Friday, May 30, 2008

Poutasi Learning Center

This has been an exciting week in the village of Poutasi. On Monday we had the Grand Opening of the Poutasi Learning Center. Sometimes I get frustrated with the traditional Samoan ceremonies that go on and on and on, but this time I enjoyed every minute of it.

This is a project that the village told me that they wanted when I first got here in August of last year. It took nine months to do what I probably could have done in about one month in the States, but that’s okay. That’s just how it goes in Samoa.

Some of you will remember when I sent an email last fall telling you that we had received a donation of some used computers from the Mormon Church in Samoa. On behalf of the village I requested $2,500US from the New Zealand High Commission to help remodel a small storage room in the church hall into a computer center. We got the grant which was used for lumber, electrical work, a fan, and a printer/copier. People in the village donated labor and materials as well. Friends from the States donated a computer (Thank you Carol!) and a monitor (Thank you Dana!), a laptop (Thank you Kim!), and 20 books (Thank you everyone!). There are shelves for a small library, especially reference books.

We’re in a school break right now, but when school resumes on June 9th we’ll have an after school homework center. We’ll start with two nights a week when kids can come to the church hall and get help with their homework. We are blessed to have several teachers living in the village, and they will rotate as volunteers to help.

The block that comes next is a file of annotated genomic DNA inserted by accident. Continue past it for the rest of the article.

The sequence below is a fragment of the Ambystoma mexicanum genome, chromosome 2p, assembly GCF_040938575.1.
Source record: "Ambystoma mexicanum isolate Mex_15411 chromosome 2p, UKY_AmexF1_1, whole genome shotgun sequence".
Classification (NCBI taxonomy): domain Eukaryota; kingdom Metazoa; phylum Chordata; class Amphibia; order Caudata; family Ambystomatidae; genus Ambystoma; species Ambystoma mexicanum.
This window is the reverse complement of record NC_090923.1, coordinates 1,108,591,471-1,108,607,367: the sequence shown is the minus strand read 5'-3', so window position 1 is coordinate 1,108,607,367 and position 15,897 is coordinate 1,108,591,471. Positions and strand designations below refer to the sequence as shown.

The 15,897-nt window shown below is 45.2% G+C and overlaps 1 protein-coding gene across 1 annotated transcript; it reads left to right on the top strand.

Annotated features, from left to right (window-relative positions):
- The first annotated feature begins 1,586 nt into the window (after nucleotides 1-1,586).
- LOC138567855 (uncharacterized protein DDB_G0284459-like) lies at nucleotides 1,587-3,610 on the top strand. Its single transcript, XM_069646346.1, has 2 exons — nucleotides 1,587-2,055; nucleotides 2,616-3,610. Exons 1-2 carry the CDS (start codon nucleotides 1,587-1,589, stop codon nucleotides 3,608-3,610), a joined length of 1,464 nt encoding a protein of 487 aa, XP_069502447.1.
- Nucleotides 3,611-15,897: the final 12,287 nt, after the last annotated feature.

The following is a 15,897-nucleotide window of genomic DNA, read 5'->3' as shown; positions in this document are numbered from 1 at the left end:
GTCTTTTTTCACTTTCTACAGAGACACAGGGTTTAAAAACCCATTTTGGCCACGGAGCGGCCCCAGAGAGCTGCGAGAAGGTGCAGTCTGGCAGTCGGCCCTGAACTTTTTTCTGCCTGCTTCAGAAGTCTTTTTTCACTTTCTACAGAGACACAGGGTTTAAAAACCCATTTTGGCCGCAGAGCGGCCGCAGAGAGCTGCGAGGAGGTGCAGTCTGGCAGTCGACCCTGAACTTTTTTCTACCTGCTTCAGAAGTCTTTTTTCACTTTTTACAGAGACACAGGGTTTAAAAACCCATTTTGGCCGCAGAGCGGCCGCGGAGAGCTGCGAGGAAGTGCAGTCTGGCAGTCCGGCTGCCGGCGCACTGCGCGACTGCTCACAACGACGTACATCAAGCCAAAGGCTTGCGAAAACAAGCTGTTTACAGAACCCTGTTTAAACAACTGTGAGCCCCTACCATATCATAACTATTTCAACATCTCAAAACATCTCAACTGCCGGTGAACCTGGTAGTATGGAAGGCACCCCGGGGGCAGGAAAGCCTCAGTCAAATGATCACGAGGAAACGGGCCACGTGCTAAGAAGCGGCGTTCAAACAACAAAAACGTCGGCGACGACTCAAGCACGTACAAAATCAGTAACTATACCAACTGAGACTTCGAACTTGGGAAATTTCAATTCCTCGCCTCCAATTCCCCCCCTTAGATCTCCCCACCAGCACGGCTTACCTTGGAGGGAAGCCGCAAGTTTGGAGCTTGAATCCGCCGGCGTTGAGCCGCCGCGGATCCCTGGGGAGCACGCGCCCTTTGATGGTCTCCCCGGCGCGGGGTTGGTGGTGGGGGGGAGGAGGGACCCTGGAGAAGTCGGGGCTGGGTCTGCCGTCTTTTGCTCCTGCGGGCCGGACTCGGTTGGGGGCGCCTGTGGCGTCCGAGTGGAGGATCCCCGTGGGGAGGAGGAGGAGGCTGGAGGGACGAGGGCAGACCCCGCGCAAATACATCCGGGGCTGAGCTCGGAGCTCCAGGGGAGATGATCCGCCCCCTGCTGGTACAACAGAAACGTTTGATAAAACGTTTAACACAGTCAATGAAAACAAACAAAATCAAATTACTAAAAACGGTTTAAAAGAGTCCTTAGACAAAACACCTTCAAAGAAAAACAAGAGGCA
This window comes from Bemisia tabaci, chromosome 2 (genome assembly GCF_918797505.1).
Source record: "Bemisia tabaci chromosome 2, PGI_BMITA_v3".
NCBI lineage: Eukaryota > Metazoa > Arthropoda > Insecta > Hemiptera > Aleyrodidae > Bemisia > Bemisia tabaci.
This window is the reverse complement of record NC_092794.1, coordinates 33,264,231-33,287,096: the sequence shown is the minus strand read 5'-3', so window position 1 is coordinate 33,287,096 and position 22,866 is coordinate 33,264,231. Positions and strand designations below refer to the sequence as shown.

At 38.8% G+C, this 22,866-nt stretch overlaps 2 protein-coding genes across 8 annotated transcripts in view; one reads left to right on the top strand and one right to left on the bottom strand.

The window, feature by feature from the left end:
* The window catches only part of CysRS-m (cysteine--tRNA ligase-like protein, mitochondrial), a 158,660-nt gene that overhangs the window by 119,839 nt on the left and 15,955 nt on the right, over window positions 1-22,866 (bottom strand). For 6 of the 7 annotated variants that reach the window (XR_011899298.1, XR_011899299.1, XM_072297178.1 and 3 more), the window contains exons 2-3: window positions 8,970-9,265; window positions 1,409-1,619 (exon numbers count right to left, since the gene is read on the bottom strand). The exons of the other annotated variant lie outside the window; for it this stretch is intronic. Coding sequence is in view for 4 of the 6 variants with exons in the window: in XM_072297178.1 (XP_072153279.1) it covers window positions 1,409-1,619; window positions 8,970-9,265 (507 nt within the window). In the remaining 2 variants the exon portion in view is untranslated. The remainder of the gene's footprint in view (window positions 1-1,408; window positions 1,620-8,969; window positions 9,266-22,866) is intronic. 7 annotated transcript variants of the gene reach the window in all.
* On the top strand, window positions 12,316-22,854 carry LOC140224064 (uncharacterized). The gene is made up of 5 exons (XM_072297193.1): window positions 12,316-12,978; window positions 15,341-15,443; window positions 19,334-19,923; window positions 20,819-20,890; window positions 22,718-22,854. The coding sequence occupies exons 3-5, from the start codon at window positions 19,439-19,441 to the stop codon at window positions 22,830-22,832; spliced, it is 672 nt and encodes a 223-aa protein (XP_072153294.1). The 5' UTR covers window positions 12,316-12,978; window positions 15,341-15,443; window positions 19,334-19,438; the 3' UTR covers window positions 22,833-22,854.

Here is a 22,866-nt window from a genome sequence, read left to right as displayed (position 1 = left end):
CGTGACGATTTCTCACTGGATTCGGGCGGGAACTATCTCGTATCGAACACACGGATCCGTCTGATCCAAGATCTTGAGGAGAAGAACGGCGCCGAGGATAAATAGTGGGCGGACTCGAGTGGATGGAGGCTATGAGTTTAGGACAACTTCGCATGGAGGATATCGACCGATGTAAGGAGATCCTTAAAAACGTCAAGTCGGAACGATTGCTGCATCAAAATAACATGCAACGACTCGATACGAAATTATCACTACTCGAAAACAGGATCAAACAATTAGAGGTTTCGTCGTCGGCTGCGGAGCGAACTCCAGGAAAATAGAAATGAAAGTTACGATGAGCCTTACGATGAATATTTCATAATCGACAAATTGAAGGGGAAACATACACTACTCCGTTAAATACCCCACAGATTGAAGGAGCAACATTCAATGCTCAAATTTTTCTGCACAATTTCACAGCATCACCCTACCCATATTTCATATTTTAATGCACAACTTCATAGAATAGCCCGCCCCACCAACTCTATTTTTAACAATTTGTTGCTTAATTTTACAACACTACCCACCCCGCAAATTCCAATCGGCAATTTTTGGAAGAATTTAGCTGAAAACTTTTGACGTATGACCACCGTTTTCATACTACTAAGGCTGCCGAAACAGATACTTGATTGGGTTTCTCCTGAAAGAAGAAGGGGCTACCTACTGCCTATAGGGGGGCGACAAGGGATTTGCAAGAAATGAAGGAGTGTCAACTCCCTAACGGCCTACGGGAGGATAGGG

The computer center will be for everyone one in the village to use. Those adults or young people who know how to use computers can come and use it, and I’ll teach basic computer lessons to those who want to learn. Computer classes are taught in some of the schools, but no one in the village has a computer in their home. There will be small fees ($.50US/hour for students and $1.00US/hour for adults) for computer lessons and printing/copies ($.25US/page). This money will (hopefully) pay for the electricity, supplies, and a small maintenance fund. It’s not connected to a phone line for internet right now, although we could do that in the future.

At the Grand Opening of course everyone was dressed in their best and there were leis for the dignitaries. There were speeches and a ribbon cutting. Then we had an ava ceremony with the chiefs of the village, and food, which no Samoan celebration would be complete without. After the food, there was a presentation of gifts to the honored guests. Besides reps from the NZ High Commission, the Director of Peace Corps Samoa was there, and reps from the government ministry that works with Peace Corps. The village presented each with fine woven mats and roast suckling pigs in baskets woven from coconut fronds. After that there was music and Samoan dancing. This took about three hours, then three other Peace Corps volunteers joined me and we did face painting and crafts with the children of the village. There are about 60 primary school age children in the village, and I think they were all there! It was a lot of fun.

Then I walked home and took a nap – Samoan style.